• The service provided mandatory training in key skills in line with trust targets.
  • Staff understood how to protect patients from abuse and the service worked well with other agencies to do so. Staff had training on how to recognise and report abuse, and they knew how to apply it.
  • Staff knew how to assess, monitor and manage patient risk. Staff identified and quickly acted upon children and young people at risk of deterioration.
  • Staff kept detailed records of patients’ care and treatment. Records were clear, up-to-date, stored securely and easily available to all staff providing care.
  • The service provided care and treatment based on national guidance and evidence-based practice. Managers checked to make sure staff followed guidance.
  • Staff assessed and monitored children and young people regularly to see if they were in pain and supported those unable to communicate using suitable assessment tools. Children and young people were given pain relief in a timely way.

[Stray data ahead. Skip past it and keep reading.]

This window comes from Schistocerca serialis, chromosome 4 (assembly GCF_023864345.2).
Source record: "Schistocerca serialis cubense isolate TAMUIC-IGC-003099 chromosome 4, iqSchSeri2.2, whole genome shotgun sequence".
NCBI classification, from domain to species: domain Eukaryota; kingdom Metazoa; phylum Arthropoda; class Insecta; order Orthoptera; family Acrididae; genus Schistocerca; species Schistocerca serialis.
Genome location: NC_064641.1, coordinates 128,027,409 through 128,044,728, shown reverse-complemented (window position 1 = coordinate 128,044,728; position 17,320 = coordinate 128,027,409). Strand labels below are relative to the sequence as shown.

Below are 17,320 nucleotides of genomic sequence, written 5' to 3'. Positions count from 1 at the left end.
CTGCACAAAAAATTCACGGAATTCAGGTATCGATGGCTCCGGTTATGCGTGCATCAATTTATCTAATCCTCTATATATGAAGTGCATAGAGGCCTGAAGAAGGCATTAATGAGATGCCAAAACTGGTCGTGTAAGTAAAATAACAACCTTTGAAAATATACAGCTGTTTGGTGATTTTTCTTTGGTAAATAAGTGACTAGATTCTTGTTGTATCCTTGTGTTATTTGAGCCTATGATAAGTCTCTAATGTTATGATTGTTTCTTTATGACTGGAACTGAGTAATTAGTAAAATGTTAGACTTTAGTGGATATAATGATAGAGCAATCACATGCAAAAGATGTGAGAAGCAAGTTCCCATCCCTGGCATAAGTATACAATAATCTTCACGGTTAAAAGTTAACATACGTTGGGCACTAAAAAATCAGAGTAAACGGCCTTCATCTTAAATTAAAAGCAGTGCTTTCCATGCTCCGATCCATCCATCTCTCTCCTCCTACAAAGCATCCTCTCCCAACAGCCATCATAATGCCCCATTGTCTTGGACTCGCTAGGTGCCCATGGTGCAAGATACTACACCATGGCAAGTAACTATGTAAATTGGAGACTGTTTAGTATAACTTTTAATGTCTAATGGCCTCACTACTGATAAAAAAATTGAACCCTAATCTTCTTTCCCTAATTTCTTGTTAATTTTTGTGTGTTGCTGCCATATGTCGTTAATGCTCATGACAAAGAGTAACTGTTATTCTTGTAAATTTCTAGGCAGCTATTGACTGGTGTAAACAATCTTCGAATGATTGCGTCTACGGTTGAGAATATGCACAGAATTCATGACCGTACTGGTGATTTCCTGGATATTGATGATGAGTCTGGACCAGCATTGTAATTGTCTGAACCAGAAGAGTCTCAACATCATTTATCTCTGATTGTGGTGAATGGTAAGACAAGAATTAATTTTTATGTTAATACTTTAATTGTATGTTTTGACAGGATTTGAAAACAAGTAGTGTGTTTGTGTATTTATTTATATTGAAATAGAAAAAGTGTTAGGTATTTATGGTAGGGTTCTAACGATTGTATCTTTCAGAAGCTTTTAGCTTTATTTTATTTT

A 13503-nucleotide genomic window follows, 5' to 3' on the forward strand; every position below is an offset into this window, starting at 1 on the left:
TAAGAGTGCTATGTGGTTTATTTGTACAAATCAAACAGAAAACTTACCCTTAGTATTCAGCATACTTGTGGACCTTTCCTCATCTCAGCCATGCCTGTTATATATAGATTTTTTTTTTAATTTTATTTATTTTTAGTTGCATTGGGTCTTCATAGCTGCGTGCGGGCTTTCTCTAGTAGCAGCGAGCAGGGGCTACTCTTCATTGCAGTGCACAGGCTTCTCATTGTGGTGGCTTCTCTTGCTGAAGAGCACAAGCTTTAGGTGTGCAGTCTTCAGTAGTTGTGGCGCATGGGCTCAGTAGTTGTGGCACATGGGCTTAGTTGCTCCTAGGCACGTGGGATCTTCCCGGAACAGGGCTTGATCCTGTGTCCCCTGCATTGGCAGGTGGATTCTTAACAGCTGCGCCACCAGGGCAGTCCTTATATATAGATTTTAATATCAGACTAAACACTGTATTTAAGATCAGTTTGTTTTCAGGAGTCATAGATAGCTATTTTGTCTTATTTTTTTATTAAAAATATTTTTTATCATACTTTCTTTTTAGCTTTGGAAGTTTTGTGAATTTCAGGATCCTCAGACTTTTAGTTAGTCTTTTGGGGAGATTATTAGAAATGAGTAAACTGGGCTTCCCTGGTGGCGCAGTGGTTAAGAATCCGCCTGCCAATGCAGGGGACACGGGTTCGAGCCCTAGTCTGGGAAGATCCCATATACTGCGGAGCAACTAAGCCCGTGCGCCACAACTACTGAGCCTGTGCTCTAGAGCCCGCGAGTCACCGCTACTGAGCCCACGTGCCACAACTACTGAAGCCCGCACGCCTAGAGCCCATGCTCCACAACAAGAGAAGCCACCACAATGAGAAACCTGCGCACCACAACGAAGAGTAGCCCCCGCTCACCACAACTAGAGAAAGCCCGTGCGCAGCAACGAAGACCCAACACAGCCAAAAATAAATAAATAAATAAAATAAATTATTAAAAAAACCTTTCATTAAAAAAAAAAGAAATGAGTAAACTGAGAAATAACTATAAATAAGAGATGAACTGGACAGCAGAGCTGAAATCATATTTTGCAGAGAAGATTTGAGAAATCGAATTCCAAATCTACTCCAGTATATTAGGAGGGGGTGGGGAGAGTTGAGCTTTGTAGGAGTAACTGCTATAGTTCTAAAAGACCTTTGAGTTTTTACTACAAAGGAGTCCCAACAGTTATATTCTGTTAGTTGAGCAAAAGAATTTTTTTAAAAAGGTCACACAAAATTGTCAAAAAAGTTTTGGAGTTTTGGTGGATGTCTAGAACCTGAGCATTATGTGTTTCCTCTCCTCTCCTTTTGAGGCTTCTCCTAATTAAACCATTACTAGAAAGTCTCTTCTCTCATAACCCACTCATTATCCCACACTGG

• Staff actively monitored the effectiveness of care and treatment. Opportunities to participate in benchmarking, peer review and research were proactively pursued. They used the findings to make improvements and achieved good outcomes for patients.
  • The continuing development of staff skills, competence and knowledge was recognised as integral to ensuring high quality care. Staff were proactively supported to acquire new skills and share best practice.
  • Doctors, nurses and other healthcare professionals worked together as a team to benefit patients. They supported each other to provide high quality, effective care.
  • Staff treated all children, young people and their families with compassion and kindness, respected their privacy and dignity, and took account of their individual needs.
  • Staff took time to interact with children, young people and their families in a respectful and considerate way.